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Written by LaTonya Jackson on 15 December 2021 in Features
Features

How does EQ and DQ drive better workplace outcomes? LaTonya Jackson provides the answers

After two years of a global pandemic, civil and social unrest, and an increasing focus on one’s health and wellbeing, employers are taking both initiative and accountability for the safety and wellness of their workspace. From hiring DEI directors and building our employee resource groups, to enabling workplace flexibility and broadening benefits packages to include mental health components, forward-thinking employers are listening to – and anticipating – the needs of their team. But, as always, there’s still more work to be done.

A better workplace starts with EQ and DQ

When hiring a new employee or building out a new division, organisational leaders and HR managers spend a lot of time and effort to recruit and hire individuals who will be most competent for the role(s). Does a potential employee have the intellectual capacity to fulfil the needs and requirements of a specific job? And while this is an obvious hiring criteria, as companies begin advocating for a more diverse workforce, simply satisfying a competency requirement isn’t enough.

When deciding if someone is the best option for a necessary role in your company, and overall team compatibility, it’s important to also look at an individual’s emotional intelligence (EQ) and diversity intelligence (DQ). 

Inclusion is only as strong as your team’s EQ

Fostering an inclusive and equitable workforce has gone beyond being ‘nice to have’ and is now an integral component of structuring a team. In addition to reflecting an organisation’s commitment to increasing the participation and representation of traditionally marginalised groups, it also brings an impressive positive impact on the bottom line. A study by McKinsey & Company shows that more diverse teams financially outperform non-diverse teams. One key to success, however, is ensuring that company leaders are empowered with the tools and training necessary to create a truly inclusive environment. From that same study; “While overall sentiment on diversity was 52 percent positive and 31 percent negative, sentiment on inclusion was markedly worse, at only 29 percent positive and 61 percent negative... Hiring diverse talent isn’t enough – it’s the workplace experience that shapes whether people remain and thrive.”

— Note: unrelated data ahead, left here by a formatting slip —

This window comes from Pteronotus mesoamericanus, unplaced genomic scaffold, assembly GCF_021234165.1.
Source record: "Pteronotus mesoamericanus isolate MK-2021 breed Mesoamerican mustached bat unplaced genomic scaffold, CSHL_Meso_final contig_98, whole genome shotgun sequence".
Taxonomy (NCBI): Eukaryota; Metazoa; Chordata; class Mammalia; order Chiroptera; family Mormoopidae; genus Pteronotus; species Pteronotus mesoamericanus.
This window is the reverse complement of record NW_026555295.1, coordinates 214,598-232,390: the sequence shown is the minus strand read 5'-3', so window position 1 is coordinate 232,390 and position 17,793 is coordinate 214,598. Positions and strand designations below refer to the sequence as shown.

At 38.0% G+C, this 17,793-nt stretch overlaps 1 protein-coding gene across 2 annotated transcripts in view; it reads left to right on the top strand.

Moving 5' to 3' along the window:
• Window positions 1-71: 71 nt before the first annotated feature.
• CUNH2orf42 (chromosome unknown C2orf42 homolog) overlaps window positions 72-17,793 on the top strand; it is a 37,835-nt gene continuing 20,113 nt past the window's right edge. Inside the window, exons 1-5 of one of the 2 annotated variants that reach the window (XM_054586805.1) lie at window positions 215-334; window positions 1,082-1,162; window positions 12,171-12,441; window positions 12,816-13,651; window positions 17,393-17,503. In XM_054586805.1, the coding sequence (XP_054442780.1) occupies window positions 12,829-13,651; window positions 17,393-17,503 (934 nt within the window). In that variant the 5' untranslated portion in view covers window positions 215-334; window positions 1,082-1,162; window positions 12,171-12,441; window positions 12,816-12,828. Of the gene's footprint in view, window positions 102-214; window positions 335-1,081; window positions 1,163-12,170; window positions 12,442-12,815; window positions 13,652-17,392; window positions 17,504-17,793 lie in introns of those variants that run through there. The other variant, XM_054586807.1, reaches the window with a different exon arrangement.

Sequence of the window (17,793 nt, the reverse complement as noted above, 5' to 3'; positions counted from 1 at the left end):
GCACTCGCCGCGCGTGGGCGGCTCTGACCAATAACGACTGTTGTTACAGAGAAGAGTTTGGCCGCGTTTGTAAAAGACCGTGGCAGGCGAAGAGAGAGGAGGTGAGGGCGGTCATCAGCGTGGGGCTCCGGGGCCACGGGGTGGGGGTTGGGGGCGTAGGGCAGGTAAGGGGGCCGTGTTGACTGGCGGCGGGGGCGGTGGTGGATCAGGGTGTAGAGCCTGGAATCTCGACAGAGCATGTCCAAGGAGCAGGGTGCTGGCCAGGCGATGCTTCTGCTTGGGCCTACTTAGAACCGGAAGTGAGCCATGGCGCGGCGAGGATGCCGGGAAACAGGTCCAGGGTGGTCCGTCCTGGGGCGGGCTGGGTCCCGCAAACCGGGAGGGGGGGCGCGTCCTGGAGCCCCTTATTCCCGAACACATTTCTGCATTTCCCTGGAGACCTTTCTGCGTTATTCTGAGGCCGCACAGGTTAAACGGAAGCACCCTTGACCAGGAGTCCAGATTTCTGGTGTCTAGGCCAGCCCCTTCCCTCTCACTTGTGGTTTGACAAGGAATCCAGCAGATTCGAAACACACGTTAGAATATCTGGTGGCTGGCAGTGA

This is where EQ and DQ come in: EQ and DQ play key roles in how your employees function together, as a team. Referenced initially in 1964 but popularised by the 1995 book Emotional Intelligence by scientist Daniel Goleman, emotional intelligence is the ability of individuals to recognize their, and others’, emotions. Leaders with high emotional intelligence can understand when an employee isn’t fulfilled at work, when a client is moved by a presentation, or when a stakeholder doesn’t have the emotional bandwidth for an intense conversation. While we often prioritise skill-based competencies, emotional intelligence makes a leader not only more relatable but more capable of mentoring, thereby fostering individual growth. It is a key component that can make or break the psychological safety of a work environment – particularly, when a more diverse workforce enters the mix.